This time of year, I’m especially hopeful that I learn the key to raising a grateful child. I can almost see the greedy arm of materialism reaching for my kids at every turn. Young ones are especially susceptible to advertising, but thankfully, they’re also ready to soak up what we teach them.
The other day, I set down a bowl of cereal in front of my daughter and she said, “Ohhh, thank you so much, Mommy! Thank you for making this!”
Be still my heart.
She is not someone who needs prompting to say thank you. She is also not someone who knows that pouring her a bowl of cereal doesn’t exactly qualify as “making” breakfast, but I’ll take what I can get. Sylvie melts my heart on a regular basis. (To be clear, not everything she does is as adorable as this.)
But I also want to use my influence wisely with both of my sweet kiddos.
How to Teach Kids Gratitude
Thankfulness is such an important quality for believers in particular. Being grateful for what God’s done in our lives opens up our hearts to praise Him and receive even more.
That’s why raising a grateful child is so important to us. I don’t know about you, but thoughtfully instilling my values in my kids doesn’t happen automatically. If I take it for granted that they’ll feel and express thankfulness, the enemy wins.Instilling my values in my kids doesn't happen automatically. Modeling gratitude is the best way to raise a grateful child. #grateful #parenting Click To Tweet
I think we all tend to overlook how often we express gratitude, and on the flip side, how often we complain. But we all know our kiddos are great at mimicking our best and worst behaviors!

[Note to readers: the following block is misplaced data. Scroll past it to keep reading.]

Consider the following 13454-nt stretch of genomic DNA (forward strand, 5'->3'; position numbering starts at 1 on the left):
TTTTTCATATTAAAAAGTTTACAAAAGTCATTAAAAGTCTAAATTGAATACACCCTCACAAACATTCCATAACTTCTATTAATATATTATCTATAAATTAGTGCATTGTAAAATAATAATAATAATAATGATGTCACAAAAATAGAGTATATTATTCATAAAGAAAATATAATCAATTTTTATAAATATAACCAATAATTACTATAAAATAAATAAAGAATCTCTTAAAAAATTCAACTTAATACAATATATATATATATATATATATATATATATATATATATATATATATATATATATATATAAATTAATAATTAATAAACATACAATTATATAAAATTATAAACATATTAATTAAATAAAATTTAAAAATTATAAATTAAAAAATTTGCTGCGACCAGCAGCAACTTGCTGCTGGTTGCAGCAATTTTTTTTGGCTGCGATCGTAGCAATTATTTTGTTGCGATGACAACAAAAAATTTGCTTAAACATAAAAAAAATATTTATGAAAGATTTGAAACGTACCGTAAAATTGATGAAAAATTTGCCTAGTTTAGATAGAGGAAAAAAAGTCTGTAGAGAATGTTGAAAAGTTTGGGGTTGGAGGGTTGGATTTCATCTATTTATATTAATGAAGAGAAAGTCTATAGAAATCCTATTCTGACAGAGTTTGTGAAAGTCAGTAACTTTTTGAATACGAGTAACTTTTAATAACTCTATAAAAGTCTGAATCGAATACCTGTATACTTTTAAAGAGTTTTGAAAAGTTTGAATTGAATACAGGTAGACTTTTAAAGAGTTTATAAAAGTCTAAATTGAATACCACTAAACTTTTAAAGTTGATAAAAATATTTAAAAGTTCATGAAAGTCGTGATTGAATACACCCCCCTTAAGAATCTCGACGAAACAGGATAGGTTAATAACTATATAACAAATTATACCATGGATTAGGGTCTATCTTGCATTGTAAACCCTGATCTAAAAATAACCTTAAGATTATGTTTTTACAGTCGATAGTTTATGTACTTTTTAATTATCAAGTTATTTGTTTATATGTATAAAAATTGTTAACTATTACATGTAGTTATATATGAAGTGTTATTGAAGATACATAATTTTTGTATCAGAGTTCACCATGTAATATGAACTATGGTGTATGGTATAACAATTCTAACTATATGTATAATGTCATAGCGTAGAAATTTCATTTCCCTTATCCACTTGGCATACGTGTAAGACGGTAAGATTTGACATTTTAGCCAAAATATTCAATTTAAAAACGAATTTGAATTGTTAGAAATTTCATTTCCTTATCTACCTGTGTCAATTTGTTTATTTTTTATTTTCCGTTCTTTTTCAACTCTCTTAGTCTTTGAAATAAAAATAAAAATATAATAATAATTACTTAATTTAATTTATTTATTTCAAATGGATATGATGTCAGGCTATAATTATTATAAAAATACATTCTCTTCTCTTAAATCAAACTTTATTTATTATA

Make an extra effort to talk about how much you appreciate things, whether its the leaves changing color or the coffee in your hand. (Side note: this Little People mom is so accurate.)
Thank God and thank those around you for the blessings they’ve shared with you, and your kids will take notice.
Share About Those in Need
Some kids require more sheltering than others, but moms should feel free to share about the needs of others according to your kiddo’s age. We’ve had a few simple discussions with my son about the poor, homelessness, or kids who don’t get presents at Christmas. These are heavy burdens for a child to bear, so we’re approaching these subjects with caution.
But I also want to raise world-changers who are aware of the darkness in the world and fight it with their generosity and faith. Just decide how much you think your child should know and explain in simple terms that your family is blessed.
Practice Thankfulness Together
Thanking God as a family shows kids that it’s important, it’s not something we “grow out of,” and that it’s a communal event. It doesn’t have to be at family mealtime, although that’s a great opportunity. Raising a grateful child means practicing gratitude together.
Repetition is the mother of learning.
Repetitio est mater studiorum
Repetition is key to learning and adapting new habits. So in order to help our kids learn gratitude, repeat all of the above! Make thankfulness a routine that your whole family participates in, and you’ll see a difference in the atmosphere in your home and in the hearts of your kids.
To summarize, raising a grateful child takes intentionality, practice, repetition, and a whole lot of grace.Raising a grateful child takes intentionality, practice, repetition, and a whole lot of grace. #grateful #parenting Click To Tweet
Gratitude for Kids Resources
I’m convinced that parents modeling it is the key to raising a grateful child. But a close second is helping your little ones express gratitude themselves.
I’m sharing a few wonderful resources and activities to make gratitude for kids easier and fun, too.
Gratitude Activities + Resources Roundup
- The Gratitude Game – Teach Beside Me
- Thanksgiving Kids Table – Meaningful Mama
- Gratitude Garland Free Printable – Somewhat Simple
- My Thank You Bible Storybook – Dayspring
- Gratitude Tree Activity – Premeditated Leftovers
- Turkey on the Table Book + Activity – Dayspring
Keep it up, moms, and remember to be intentional about your family values. I know from personal experience that it’s not easy, and kids will be rebellious, but continue training up those kids in gratitude.
Train up a child in the way he should go: and when he is old, he will not depart from it.
Proverbs 22:6, KJV
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